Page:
Chelation therapy involves an intravenous infusion of ethylenediaminetetraacetic acid (EDTA). The agent is believed to bind with and remove metals from the body, which are then urinated away. An EDTA-based chelation regimen significantly reduced the primary composite endpoint of death, recurrent MI, stroke, coronary revascularization, and hospitalization for angina. However, the treatment isn’t without risk, and health insurance doesn’t typically cover it.
It Reduces the Risk of Heart Failure
Chelation therapy uses medicine to remove toxic metals like lead, iron, mercury, and arsenic from the body. These metals can build up and cause health problems, including heart disease. However, there is no evidence that over-the-counter chelation products, such as dietary supplements and nasal sprays, work to treat heart disease. Furthermore, these over-the-counter products can cause serious side effects, including kidney damage. In TACT, one patient receiving EDTA infusions had to stop treatment because of high blood calcium levels, a sign of kidney damage. This happened after ten treatments. Another EDTA patient had to stop treatment because of an increase in the level of creatinine, a marker of kidney function. However, these symptoms were unrelated to the chelation treatment and did not interfere with the completion of the study. The reason why a few studies show positive results of EDTA chelation therapy for heart disease is that the chelating agent, disodium ethylenediamine tetraacetic acid (EDTA), reduces inflammation, decreases oxidative stress, and prevents plaque rupture and formation in the coronary arteries. However, other factors could explain these results. More research is needed to establish a clear and compelling mechanism by which EDTA chelation therapy benefits cardiovascular health. Nonetheless, this treatment can significantly improve the quality of life for patients with atherosclerotic cardiovascular disease and help prevent death from heart disease.
It Reduces the Risk of Stroke
EDTA works by finding and sticking to the metals in the bloodstream, including calcium that clogs arteries. It also removes heavy metals like lead, mercury, and arsenic. This process is known as chelation therapy, and though it’s not taught in medical school, doctors with specialized training can perform it. It is typically administered via intravenous infusion, and the sessions can last for hours or longer. Although the initial TACT results weren’t powerful, they did show that EDTA lowered people’s chances of having a stroke by about four percentage points compared to placebo. This result was strengthened by analyses of the subgroup of patients with diabetes, who experienced a more significant risk reduction. But the benefits were still so marginal that experts say chelation isn’t ready for routine use, and they’re calling for more high-quality studies to test its safety and efficacy. It’s important to remember that chelation is not a replacement for standard cardiovascular treatment, including medication and lifestyle changes. However, it can be a powerful addition to your heart health regimen if you need extra help overcoming cardiovascular problems.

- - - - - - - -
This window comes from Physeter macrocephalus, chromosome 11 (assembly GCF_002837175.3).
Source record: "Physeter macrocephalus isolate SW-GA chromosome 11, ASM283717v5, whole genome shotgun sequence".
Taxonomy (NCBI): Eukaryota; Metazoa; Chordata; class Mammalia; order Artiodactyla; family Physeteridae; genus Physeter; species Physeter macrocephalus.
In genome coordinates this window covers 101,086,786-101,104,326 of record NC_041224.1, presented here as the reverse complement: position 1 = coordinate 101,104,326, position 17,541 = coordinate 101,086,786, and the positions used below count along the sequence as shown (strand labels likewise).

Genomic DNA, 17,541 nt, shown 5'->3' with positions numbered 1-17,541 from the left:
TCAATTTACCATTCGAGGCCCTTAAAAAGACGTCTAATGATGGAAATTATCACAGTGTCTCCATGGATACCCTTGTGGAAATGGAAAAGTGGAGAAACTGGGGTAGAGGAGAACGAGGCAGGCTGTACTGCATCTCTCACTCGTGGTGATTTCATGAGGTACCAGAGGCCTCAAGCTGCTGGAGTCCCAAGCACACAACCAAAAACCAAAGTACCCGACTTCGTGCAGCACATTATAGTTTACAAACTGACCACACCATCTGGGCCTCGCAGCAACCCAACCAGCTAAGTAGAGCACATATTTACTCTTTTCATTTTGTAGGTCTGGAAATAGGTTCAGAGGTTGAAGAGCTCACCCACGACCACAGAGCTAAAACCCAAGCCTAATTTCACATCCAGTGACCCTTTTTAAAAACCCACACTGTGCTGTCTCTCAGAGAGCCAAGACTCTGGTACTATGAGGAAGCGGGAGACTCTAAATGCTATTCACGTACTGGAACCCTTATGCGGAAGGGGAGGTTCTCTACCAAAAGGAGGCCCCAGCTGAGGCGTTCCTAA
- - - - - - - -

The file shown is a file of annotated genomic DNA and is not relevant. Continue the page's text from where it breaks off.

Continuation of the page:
It Reduces the Risk of Heart Attack
Heart disease is a leading cause of death in the US, but many treatments are available. These include medicines, lifestyle changes, and procedures such as angioplasty. Many people also seek complementary health approaches like chelation therapy, which uses ethylene diamine tetraacetic acid (EDTA) to bind heavy metals in the blood and remove them. However, not all EDTA-based therapies are safe and effective. One theory behind chelation therapy is that it reduces the risk of heart attacks by binding calcium in fatty plaques lining arteries. This sweeps away plaque in much the same way that drain cleaners might open clogged pipes. This theory has yet to be backed by solid science, however. Several studies have failed to show that EDTA binds calcium in stable atherosclerotic lesions or prevents the progression of that lesion.
Nevertheless, a recent randomized controlled trial found that disodium EDTA infusions significantly reduced cardiovascular events in patients with previous myocardial infarction (MI). This effect was powerful in diabetic patients. However, the authors of this study note that more high-quality trials are needed to confirm these findings and determine whether current EDTA regimens benefit people with coronary heart disease who do not have diabetes.
It Reduces the Risk of Angina
Ethylenediamine tetraacetic acid (EDTA) is one of the most commonly used chelating agents and has been claimed to reduce atherosclerosis by mobilizing the metals involved in its formation. EDTA is also thought to improve vascular elasticity, reduce blood cholesterol levels, decrease total body iron, and increase natural nitric oxide synthase enzyme production. Several studies have reported positive results of EDTA chelation therapy, particularly in people with peripheral artery disease. However, only a few randomized controlled trials have been published in this area. One study compared infusions of disodium ethylenediaminetetraacetic acid (EDTA) with placebo infusions and daily oral multivitamins and minerals (OMVM). The primary endpoint was death, myocardial infarction (MI), stroke, coronary revascularization, or hospitalization for angina. Other prespecified secondary endpoints included exercise time to ischemia, quality of life, and walking distance.